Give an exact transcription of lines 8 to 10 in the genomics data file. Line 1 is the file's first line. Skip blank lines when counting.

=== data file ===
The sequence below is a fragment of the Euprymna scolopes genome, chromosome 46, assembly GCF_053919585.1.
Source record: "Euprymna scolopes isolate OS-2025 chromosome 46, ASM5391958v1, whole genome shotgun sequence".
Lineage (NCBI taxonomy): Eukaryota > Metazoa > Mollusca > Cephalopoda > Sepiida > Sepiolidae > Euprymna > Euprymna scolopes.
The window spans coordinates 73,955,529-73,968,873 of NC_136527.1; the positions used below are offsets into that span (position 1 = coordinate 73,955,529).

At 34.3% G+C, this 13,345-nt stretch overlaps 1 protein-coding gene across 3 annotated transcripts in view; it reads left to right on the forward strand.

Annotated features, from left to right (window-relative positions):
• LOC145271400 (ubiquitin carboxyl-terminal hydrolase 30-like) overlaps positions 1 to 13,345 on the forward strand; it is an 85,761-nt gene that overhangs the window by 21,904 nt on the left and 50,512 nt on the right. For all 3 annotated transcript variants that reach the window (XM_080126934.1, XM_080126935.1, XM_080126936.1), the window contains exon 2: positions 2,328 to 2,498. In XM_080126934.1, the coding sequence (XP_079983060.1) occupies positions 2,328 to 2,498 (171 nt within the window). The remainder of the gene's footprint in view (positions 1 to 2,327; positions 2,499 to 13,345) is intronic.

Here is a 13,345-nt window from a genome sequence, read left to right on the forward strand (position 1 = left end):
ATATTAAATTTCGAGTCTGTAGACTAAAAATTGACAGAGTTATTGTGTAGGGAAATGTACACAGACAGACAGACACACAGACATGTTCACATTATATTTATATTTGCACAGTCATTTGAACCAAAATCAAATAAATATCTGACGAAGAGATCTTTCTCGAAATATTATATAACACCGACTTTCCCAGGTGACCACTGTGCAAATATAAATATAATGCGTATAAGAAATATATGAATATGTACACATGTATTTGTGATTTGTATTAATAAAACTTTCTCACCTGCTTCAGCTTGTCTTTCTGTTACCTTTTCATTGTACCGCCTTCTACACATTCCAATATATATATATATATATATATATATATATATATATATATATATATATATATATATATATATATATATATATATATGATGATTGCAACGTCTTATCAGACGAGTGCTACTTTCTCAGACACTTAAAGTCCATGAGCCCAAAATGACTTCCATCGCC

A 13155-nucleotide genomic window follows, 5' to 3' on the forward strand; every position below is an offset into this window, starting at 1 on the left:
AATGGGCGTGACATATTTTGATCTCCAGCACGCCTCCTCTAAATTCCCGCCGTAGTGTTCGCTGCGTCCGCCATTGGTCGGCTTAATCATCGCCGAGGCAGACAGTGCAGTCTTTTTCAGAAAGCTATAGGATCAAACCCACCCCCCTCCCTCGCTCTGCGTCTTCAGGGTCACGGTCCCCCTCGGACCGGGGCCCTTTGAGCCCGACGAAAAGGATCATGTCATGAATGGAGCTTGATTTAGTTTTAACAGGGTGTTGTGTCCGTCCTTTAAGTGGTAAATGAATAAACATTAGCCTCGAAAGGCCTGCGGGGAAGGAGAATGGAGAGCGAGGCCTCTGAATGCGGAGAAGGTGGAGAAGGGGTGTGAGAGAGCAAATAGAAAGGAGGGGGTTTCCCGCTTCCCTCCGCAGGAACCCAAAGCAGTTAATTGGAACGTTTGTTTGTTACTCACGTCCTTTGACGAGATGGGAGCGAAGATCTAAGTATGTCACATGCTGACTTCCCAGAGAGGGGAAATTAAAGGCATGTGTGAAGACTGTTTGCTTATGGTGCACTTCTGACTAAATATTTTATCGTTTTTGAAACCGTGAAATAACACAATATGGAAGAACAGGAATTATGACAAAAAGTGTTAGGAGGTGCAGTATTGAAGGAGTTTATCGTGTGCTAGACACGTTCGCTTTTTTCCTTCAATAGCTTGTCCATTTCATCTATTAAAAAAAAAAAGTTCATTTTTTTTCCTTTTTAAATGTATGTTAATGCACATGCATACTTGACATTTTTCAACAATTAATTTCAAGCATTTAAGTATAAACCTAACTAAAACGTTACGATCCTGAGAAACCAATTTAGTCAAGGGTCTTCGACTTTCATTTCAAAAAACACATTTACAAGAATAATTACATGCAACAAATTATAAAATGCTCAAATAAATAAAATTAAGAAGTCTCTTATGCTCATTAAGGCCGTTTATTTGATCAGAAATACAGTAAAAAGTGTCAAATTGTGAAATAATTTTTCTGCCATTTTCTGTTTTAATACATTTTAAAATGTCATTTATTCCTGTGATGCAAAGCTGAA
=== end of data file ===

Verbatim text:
Here is a 13,345-nt window from a genome sequence, read left to right on the forward strand (position 1 = left end):
ATATTAAATTTCGAGTCTGTAGACTAAAAATTGACAGAGTTATTGTGTAGGGAAATGTACACAGACAGACAGACACACAGACATGTTCACATTATATTTATATTTGCACAGTCATTTGAACCAAAATCAAATAAATATCTGACGAAGAGATCTTTCTCGAAATATTATATAACACCGACTTTCCCAGGTGACCACTGTGCAAATATAAATATAATGCGTATAAGAAATATATGAATATGTACACATGTATTTGTGATTTGTATTAATAAAACTTTCTCACCTGCTTCAGCTTGTCTTTCTGTTACCTTTTCATTGTACCGCCTTCTACACATTCCAATATATATATATATATATATATATATATATATATATATATATATATATATATATATATATATATATATATATATATGATGATTGCAACGTCTTATCAGACGAGTGCTACTTTCTCAGACACTTAAAGTCCATGAGCCCAAAATGACTTCCATCGCC

A 13155-nucleotide genomic window follows, 5' to 3' on the forward strand; every position below is an offset into this window, starting at 1 on the left: